His 'Gang of Eight' has not even begun to address the diabolically difficult problems embedded in reforming the curial structures of the Vatican, let alone tackling issues like episcopal appointments.

Even after consulting the laity on the forthcoming synod on the family, bishops' conferences were instructed to keep the results secret because the Vatican doesn't want to publicise unpalatable truths on issues involving gender, contraception, sexual relations, homosexuality, divorce, and women's ordination.

So the jury is still out on Francis, Bishop of Rome. However, I always live in hope.


 

Paul Collins headshot

Paul Collins is a writer and broadcaster. A longer version of this article can be found tomorrow on Paul's homepage or that of Catholics for Ministry.

Pope Francis image by giulio napolitano/Shutterstock

Topic tags: Paul Collins, Pope Francis

 

 

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His role as Bishop of Rome? But he is the Bishop of Rome. Many people would say that, when it comes down to it, that is all he is really. Big job, being Bishop of Rome. That Francis keeps making this point is very telling. He is getting Catholics to appreciate that being Bishop of Rome is neither more nor less than being Bishop of Rome. The Catholic Church puts too much store on Popes. Everyone looks to this person the Pope as though he can solve all the problems of the Church. It’s absurd. Why put your all faith in an older man who has achieved worldly success by becoming the Bishop of Rome? If the Catholic Church was truly catholic it would be giving freedoms to its bishops and its people, instead of training binoculars every week on what happens in the corridors of the Vatican. The Bishop of Rome should only ever be the first among equals, but still all attention is paid to him as though he were the fount of all hope. No wonder the disappointments keep on coming.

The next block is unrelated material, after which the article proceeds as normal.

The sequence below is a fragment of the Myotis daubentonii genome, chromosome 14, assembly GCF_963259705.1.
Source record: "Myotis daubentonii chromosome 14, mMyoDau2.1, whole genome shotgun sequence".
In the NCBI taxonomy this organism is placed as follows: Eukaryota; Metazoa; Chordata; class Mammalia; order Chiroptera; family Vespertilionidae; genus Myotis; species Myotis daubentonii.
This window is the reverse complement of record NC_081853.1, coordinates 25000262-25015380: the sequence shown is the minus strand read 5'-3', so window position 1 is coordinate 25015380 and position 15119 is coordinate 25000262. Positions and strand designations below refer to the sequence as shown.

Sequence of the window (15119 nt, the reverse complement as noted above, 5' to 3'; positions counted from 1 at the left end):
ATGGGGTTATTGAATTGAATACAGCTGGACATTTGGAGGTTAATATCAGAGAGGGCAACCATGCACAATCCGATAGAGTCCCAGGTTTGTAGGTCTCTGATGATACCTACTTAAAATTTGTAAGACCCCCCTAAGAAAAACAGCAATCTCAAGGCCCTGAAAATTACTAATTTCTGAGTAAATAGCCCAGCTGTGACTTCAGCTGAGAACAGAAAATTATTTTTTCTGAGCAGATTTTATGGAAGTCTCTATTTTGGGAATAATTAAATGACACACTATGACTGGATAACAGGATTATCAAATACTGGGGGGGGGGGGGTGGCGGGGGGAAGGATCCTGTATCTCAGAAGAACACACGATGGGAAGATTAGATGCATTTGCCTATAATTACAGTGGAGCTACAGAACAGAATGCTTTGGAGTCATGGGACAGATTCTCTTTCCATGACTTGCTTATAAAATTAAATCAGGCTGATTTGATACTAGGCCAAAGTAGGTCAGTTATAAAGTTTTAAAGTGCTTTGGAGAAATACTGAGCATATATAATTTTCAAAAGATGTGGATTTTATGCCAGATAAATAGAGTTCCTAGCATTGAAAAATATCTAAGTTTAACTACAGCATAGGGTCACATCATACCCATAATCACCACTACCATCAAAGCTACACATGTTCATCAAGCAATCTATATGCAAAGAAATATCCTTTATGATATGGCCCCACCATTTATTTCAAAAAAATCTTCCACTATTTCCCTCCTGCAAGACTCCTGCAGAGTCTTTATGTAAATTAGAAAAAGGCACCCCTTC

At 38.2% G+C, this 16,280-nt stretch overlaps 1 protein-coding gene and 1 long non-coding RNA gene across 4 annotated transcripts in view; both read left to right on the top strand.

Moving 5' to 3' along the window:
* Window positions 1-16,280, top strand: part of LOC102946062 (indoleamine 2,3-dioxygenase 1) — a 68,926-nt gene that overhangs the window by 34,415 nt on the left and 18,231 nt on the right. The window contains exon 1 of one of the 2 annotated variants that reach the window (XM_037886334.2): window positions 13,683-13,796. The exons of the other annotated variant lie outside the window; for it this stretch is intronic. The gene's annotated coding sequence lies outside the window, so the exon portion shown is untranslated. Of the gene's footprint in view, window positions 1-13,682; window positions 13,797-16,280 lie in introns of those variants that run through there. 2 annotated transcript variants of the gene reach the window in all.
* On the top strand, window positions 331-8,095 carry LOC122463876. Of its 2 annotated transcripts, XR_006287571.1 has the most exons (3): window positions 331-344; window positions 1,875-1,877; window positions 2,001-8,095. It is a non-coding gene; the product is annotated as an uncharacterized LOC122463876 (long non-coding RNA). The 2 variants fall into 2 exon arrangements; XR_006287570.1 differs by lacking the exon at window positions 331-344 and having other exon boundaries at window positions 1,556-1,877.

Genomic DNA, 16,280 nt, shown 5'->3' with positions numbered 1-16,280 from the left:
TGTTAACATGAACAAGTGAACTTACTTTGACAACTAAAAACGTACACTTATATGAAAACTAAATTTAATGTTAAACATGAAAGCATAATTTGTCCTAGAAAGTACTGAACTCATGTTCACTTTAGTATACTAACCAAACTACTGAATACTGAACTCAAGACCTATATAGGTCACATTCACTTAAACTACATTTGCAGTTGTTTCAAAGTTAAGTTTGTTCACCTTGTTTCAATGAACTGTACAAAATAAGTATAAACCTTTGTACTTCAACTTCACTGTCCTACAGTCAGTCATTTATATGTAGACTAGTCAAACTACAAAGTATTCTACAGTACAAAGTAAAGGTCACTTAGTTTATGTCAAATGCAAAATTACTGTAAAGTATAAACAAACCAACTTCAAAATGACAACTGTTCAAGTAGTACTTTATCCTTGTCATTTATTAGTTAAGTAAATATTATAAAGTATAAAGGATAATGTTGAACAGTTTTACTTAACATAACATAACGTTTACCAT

Primus inter pares | 13 March 2014


I too continue to live in hope. However, this man can't change everything, neither should he. At some stage we have to take the initiative in implementing his exhortations as laid out in Evangelii Gaudium. We Catholics are very good at saying what "they" or 'he" should do, but way too passive in our living out the Gospel. This man is not progressive, in fact theologically he seems conservative, but his view for Church is progressive - cf clericalism. So, let's get off our bums and act.